At the turn of the century, there were some very large community septic tanks. In 1903, four community tanks were constructed in Saratoga, N.Y., with a total capacity of one million gallons.
By 1920, septic tanks began to be a common feature. After World War II, septic tanks became important to housing developments in unsewered areas.
Cherokee County is still quite rural and many people, like me, are on wells and septic systems. Septic systems are a combined tank and drain field used to treat and dispose of residential wastewater. They’re relatively simple and can work effectively to filter out many contaminants. However they don’t do a good job of removing nitrates, which are very soluble and often find their way into the groundwater.
Nitrates are a direct risk to human and livestock health if levels reach high concentrations in drinking water. In surface water, much lower levels of nitrogen and phosphorus can trigger algae blooms, loss of water clarity and reductions in dissolved oxygen that can be detrimental for fish and other aquatic life.
Many people don’t understand that surface and groundwater aren't separate, but instead consist of the same water circulating through the hydrologic system. We have strict regulations that protect us from dangerous levels of nitrates in groundwater that can affect our health. But the allowable levels of nitrates and other nutrients that can damage our sensitive rivers and lakes are much lower.
Current regulations do not address the strain put on our rivers and lakes when they have to absorb pollution from hundreds of new septic systems. Discharges from sewage can be a problem but they are not always a dire health emergency if addressed quickly. Water bubbling up from a septic tank site must be taken care of at once.
If you have a septic system and don’t know where your underground septic tank and field are located, you may try contacting the Cherokee County Environmental Health Office at (770) 479-0444. They may have initial inspection records for your property, but if your home was built before 1970 the records may be incomplete or not there at all. In that case, contact a company that pumps sewage and they will find it.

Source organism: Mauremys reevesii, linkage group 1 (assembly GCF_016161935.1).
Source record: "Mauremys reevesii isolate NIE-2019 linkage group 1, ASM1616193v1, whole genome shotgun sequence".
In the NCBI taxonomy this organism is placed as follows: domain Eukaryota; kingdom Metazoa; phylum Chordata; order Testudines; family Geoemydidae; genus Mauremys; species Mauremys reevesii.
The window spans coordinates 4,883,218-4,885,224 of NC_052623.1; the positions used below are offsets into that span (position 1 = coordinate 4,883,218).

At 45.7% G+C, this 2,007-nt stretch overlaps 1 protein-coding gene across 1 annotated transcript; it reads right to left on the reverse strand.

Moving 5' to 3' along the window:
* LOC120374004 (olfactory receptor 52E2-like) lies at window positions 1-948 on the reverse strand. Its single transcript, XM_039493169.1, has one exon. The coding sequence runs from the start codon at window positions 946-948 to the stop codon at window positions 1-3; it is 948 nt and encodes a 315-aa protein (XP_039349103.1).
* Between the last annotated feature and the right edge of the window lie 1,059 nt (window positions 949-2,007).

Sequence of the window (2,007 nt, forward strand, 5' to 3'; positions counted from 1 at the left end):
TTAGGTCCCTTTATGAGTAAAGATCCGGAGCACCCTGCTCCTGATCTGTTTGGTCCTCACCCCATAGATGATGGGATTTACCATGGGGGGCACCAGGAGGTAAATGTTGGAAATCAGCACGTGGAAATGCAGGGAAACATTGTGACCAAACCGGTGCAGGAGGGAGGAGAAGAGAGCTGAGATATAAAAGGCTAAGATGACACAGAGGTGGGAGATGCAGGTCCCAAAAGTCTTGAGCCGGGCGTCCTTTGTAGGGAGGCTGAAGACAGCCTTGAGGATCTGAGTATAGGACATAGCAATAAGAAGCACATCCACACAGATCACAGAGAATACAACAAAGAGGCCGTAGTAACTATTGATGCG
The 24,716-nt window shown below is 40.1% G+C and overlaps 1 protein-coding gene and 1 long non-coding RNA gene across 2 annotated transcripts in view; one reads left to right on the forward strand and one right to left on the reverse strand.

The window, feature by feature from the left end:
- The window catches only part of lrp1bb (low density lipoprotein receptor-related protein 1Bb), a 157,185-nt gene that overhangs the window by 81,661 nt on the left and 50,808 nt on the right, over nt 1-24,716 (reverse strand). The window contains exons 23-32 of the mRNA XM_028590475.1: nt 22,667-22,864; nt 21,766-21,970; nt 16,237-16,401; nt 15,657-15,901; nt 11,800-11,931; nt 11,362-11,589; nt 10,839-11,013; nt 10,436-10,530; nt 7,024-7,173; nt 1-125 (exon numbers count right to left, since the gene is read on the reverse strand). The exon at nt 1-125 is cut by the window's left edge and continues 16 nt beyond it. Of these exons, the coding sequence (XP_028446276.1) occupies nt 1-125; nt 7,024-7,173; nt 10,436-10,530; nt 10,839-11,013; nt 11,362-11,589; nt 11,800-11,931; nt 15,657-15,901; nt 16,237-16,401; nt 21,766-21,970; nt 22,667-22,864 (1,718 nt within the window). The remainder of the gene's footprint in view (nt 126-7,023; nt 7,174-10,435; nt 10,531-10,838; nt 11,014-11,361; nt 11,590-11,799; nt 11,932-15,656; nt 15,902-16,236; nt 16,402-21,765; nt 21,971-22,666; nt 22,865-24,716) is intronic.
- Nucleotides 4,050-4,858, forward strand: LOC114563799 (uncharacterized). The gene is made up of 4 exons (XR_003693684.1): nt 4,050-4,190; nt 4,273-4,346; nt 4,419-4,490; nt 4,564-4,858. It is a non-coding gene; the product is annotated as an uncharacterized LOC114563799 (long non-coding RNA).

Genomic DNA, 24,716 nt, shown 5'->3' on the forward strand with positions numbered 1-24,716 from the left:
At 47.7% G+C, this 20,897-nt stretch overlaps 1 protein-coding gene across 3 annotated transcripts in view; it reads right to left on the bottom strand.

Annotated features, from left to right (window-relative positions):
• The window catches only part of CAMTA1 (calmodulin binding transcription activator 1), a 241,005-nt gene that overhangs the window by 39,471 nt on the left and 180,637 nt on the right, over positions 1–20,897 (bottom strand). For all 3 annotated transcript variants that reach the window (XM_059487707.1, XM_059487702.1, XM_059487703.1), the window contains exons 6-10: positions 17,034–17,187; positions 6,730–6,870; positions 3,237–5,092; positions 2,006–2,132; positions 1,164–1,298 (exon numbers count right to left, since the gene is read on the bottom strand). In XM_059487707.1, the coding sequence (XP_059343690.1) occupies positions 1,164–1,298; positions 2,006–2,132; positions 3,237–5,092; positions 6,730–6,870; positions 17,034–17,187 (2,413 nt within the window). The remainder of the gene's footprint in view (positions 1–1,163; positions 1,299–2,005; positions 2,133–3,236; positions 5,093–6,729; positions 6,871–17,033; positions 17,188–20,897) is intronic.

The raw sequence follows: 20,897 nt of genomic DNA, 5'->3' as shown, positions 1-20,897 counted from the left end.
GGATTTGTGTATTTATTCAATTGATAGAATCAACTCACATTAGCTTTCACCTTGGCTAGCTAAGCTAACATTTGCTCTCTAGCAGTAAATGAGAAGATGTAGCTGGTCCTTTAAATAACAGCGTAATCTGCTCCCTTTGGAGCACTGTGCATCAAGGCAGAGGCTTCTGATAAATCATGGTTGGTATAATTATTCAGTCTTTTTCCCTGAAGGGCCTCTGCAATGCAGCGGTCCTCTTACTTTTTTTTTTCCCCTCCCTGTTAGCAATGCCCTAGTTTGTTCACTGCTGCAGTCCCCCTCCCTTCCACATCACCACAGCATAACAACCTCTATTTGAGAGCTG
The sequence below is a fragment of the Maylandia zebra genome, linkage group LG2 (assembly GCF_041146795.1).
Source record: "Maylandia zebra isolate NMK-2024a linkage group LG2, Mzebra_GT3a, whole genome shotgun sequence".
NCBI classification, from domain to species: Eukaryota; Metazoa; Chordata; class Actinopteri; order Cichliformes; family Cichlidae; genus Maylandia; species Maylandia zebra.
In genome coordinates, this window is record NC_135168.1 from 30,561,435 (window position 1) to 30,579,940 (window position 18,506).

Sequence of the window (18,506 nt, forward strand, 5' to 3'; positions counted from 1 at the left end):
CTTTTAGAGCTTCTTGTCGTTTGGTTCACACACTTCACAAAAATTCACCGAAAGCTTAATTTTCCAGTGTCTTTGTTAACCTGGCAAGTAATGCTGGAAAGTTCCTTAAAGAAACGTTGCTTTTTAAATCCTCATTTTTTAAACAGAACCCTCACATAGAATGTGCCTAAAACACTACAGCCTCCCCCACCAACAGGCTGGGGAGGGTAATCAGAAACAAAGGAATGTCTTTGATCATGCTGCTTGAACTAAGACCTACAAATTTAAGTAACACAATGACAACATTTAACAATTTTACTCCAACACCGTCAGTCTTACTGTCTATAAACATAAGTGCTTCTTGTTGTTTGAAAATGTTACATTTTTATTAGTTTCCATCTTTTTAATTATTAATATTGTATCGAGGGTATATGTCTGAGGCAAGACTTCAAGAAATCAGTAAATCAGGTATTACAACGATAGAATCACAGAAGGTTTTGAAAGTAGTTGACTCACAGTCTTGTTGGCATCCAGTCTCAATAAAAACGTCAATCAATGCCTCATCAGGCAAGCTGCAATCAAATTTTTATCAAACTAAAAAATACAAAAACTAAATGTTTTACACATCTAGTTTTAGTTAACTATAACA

Here are a few tips to keep your septic system flowing and avoid contamination:
n Don’t plant trees over the tank or lines. Willows and Maples are particularly known for having water seeking roots which will clog field lines.
n Don’t put a patio or any structure over the tank because sooner or later you will need to get to it.
n Don’t regularly drive across the tank. Definitely don’t put a driveway over it as it will compress the soil and hamper operation.
n Do not pour cooking greases, oils, and fats down the drain. Grease hardens in the septic tank and accumulates until it clogs the inlet or outlet. Grease poured down the drain with hot water may flow through the septic tank and clog soil pores completely.
n Pesticides, paints, paint thinners, solvents, disinfectants, poisons and other household chemicals should not be dumped down the drain into a septic system because they may kill soil microorganisms that help purify the sewage.
Also, some organic chemicals will flow untreated through the septic tank and the soil, thus contaminating the underlying groundwater.
n There are no products that have been shown to improve septic tanks and some may be detrimental by killing the good bacteria there. There are no additives for septic tanks approved by the state of Georgia.
For more education and guidelines on installation and care of septic systems in Georgia, visit www.ehso.com/State_GA_EnviSewage.htm.
Information about Extension Solutions for Homes and Gardens can be found on the University of Georgia Cooperative Extension website at www.caes.uga.edu/extension/cherokee or by contacting the Cherokee County Extension Office at 100 North St., Suite G21 in Canton at (770) 479-0418. The Georgia Extension Master Gardener Program is a volunteer training program offered through county offices of the University of Georgia Cooperative Extension.